Smash Bros. is essentially a multiplayer experience. The game loses something when you play alone. Over the years, developers of Smash have tried different ways to provide a solo experience, such as story modes, with varying degrees of success. But Super Smash Bros. Ultimate which launches tomorrow with the Nintendo Switch, has finally cracked the code. The game introduces a new "ghost" mode, which, while initially very confusing, actually manages to turn the desperate fighter into something that approaches a single-player role-playing game. Equipment, many battles and a melodramatic story. And it is fantastic.
It all starts with a very intense opening video that captures virtually every character in the game ̵
The name "Spirits" derives from one of the new gameplay features introduced in Ultimate . Ghosts are essentially characters that you can collect and equip to give your main fighter a variety of qualities. It's all very strange and complicated at first. As Kirby comes your quest in the form of a series of battles, each with different rules. At one point you are fighting against a gigantic form of Bowser, and next you have to find and defeat an incredibly small version of Mr. Game & Watch. After a few of these battles, you will rescue characters that will join your fighter squad. But you will also get ghosts that are characters, but not those who actually fight.
Imagine ghosts as equipment instead: they can each equip a few abilities like a hovering jump. Over time, you can also improve your spirits, and different types of spirits are more useful against different types of enemies. It's the kind of scissors with rock-paper-scissors that fans of Pokémon will be familiar with. The result is that, similar to Diablo you are constantly receiving new equipment and constantly changing your equipment to suit your situation. (The game will recommend loading for each battle, which makes it less tedious than it sounds.)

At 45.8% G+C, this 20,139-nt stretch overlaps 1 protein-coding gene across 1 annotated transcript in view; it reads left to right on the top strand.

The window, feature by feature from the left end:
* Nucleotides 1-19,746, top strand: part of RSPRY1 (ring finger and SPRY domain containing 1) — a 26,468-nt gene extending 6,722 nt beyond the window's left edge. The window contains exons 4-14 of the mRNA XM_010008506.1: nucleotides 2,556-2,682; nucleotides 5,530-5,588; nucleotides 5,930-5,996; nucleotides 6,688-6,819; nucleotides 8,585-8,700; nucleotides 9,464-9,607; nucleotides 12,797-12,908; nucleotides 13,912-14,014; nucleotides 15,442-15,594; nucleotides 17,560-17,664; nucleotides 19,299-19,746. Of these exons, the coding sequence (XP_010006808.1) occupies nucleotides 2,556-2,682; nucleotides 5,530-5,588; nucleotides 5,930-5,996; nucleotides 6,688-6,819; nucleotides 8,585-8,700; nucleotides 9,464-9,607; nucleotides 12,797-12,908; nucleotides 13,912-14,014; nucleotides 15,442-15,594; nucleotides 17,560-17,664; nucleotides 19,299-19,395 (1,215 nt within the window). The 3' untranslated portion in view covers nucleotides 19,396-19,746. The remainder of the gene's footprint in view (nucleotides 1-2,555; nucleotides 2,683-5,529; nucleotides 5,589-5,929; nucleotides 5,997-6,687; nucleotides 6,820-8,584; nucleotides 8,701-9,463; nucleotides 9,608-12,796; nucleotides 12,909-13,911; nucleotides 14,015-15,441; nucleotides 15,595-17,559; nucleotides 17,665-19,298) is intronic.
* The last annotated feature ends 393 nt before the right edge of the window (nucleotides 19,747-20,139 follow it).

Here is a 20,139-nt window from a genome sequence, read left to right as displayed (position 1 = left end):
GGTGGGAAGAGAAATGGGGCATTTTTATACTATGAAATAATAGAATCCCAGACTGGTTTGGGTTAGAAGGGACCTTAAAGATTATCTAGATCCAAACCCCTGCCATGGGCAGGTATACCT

Well, it could only have been a series of struggles with unlockable equipment, and it would have been pretty funny anyway. But virtually every aspect of the adventure is tuned to feel like an RPG, only when Smash fights instead of turn-based battles. For example, you're on a sprawling map of different regions, all based on a different Nintendo franchise. You will drive a hovercar around a racetrack F-Zero and plunge into the fiery darkness of Bowser's Castle. And it's all rendered in an art style reminiscent of an old Dragon Quest card. Along the way, you will come across a series of RPG brackets: shops where you can buy useful items, hidden treasure chests and dojos to train your senses. And the structure forces you to experiment by using different fighters and ghost combinations to master some of the more difficult battles.
It's a coherent package that stands alone: it's not just a fun distraction for someone to play with. Instead, spirits is a big, meaty adventure in which to look for something different Smash . It combines two things that seem incompatible at first glance, giving Kirby a whole new appreciation.
Super Smash Bros. Ultimate will be released on December 7 on the Nintendo Switch.